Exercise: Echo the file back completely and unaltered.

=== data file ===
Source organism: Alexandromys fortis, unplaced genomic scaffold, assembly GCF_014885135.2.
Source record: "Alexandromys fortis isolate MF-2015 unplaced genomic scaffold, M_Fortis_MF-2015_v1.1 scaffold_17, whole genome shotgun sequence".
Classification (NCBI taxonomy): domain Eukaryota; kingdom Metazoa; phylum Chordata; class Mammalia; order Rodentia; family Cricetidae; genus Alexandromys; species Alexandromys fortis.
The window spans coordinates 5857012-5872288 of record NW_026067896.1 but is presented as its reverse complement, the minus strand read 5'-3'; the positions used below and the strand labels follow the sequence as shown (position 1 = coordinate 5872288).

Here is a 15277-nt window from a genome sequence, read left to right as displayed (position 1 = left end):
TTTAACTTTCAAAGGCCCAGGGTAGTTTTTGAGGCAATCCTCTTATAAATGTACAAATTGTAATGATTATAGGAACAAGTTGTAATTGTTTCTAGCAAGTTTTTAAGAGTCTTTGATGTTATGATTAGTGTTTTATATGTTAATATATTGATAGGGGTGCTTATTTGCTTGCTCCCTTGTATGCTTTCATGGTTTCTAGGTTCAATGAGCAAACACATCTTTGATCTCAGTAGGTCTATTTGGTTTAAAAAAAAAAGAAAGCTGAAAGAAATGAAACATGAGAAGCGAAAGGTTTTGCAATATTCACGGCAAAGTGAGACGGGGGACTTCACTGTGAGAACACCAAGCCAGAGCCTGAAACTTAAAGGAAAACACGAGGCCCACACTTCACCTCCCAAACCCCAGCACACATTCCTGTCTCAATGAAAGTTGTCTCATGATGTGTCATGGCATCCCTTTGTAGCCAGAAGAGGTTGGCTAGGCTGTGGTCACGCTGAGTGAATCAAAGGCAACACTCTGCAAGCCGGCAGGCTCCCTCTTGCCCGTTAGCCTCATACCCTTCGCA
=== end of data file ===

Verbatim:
Source organism: Alexandromys fortis, unplaced genomic scaffold, assembly GCF_014885135.2.
Source record: "Alexandromys fortis isolate MF-2015 unplaced genomic scaffold, M_Fortis_MF-2015_v1.1 scaffold_17, whole genome shotgun sequence".
Classification (NCBI taxonomy): domain Eukaryota; kingdom Metazoa; phylum Chordata; class Mammalia; order Rodentia; family Cricetidae; genus Alexandromys; species Alexandromys fortis.
The window spans coordinates 5857012-5872288 of record NW_026067896.1 but is presented as its reverse complement, the minus strand read 5'-3'; the positions used below and the strand labels follow the sequence as shown (position 1 = coordinate 5872288).

Here is a 15277-nt window from a genome sequence, read left to right as displayed (position 1 = left end):
TTTAACTTTCAAAGGCCCAGGGTAGTTTTTGAGGCAATCCTCTTATAAATGTACAAATTGTAATGATTATAGGAACAAGTTGTAATTGTTTCTAGCAAGTTTTTAAGAGTCTTTGATGTTATGATTAGTGTTTTATATGTTAATATATTGATAGGGGTGCTTATTTGCTTGCTCCCTTGTATGCTTTCATGGTTTCTAGGTTCAATGAGCAAACACATCTTTGATCTCAGTAGGTCTATTTGGTTTAAAAAAAAAAGAAAGCTGAAAGAAATGAAACATGAGAAGCGAAAGGTTTTGCAATATTCACGGCAAAGTGAGACGGGGGACTTCACTGTGAGAACACCAAGCCAGAGCCTGAAACTTAAAGGAAAACACGAGGCCCACACTTCACCTCCCAAACCCCAGCACACATTCCTGTCTCAATGAAAGTTGTCTCATGATGTGTCATGGCATCCCTTTGTAGCCAGAAGAGGTTGGCTAGGCTGTGGTCACGCTGAGTGAATCAAAGGCAACACTCTGCAAGCCGGCAGGCTCCCTCTTGCCCGTTAGCCTCATACCCTTCGCA